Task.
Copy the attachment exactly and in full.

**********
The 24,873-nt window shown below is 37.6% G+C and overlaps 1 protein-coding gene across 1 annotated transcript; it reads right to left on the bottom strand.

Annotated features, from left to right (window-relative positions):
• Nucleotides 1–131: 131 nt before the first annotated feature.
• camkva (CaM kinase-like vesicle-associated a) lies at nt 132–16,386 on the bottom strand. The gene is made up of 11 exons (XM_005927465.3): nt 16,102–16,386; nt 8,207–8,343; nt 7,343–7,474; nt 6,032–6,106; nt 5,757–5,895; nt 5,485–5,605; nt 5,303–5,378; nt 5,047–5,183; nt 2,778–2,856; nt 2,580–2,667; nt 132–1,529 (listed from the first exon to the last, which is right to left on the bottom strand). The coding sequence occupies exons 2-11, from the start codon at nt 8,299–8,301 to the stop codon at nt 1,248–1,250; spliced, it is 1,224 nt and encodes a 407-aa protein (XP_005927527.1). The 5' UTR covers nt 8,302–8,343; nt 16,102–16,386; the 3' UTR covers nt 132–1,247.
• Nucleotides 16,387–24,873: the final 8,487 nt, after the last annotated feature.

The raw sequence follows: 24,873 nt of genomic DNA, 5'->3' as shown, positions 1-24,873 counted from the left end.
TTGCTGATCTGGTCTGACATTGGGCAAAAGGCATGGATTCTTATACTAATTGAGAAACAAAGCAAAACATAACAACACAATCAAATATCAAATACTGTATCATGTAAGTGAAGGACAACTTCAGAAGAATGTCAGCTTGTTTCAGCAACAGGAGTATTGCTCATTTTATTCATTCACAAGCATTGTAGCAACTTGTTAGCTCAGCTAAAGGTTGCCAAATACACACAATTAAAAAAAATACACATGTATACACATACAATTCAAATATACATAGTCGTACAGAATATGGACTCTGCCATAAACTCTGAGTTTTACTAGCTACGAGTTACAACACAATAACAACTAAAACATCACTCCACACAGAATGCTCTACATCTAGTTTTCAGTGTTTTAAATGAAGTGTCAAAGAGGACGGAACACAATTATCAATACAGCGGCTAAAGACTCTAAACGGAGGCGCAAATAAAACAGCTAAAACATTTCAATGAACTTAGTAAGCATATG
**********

The 24,873-nt window shown below is 37.6% G+C and overlaps 1 protein-coding gene across 1 annotated transcript; it reads right to left on the bottom strand.

Annotated features, from left to right (window-relative positions):
• Nucleotides 1–131: 131 nt before the first annotated feature.
• camkva (CaM kinase-like vesicle-associated a) lies at nt 132–16,386 on the bottom strand. The gene is made up of 11 exons (XM_005927465.3): nt 16,102–16,386; nt 8,207–8,343; nt 7,343–7,474; nt 6,032–6,106; nt 5,757–5,895; nt 5,485–5,605; nt 5,303–5,378; nt 5,047–5,183; nt 2,778–2,856; nt 2,580–2,667; nt 132–1,529 (listed from the first exon to the last, which is right to left on the bottom strand). The coding sequence occupies exons 2-11, from the start codon at nt 8,299–8,301 to the stop codon at nt 1,248–1,250; spliced, it is 1,224 nt and encodes a 407-aa protein (XP_005927527.1). The 5' UTR covers nt 8,302–8,343; nt 16,102–16,386; the 3' UTR covers nt 132–1,247.
• Nucleotides 16,387–24,873: the final 8,487 nt, after the last annotated feature.

The raw sequence follows: 24,873 nt of genomic DNA, 5'->3' as shown, positions 1-24,873 counted from the left end.
TTGCTGATCTGGTCTGACATTGGGCAAAAGGCATGGATTCTTATACTAATTGAGAAACAAAGCAAAACATAACAACACAATCAAATATCAAATACTGTATCATGTAAGTGAAGGACAACTTCAGAAGAATGTCAGCTTGTTTCAGCAACAGGAGTATTGCTCATTTTATTCATTCACAAGCATTGTAGCAACTTGTTAGCTCAGCTAAAGGTTGCCAAATACACACAATTAAAAAAAATACACATGTATACACATACAATTCAAATATACATAGTCGTACAGAATATGGACTCTGCCATAAACTCTGAGTTTTACTAGCTACGAGTTACAACACAATAACAACTAAAACATCACTCCACACAGAATGCTCTACATCTAGTTTTCAGTGTTTTAAATGAAGTGTCAAAGAGGACGGAACACAATTATCAATACAGCGGCTAAAGACTCTAAACGGAGGCGCAAATAAAACAGCTAAAACATTTCAATGAACTTAGTAAGCATATG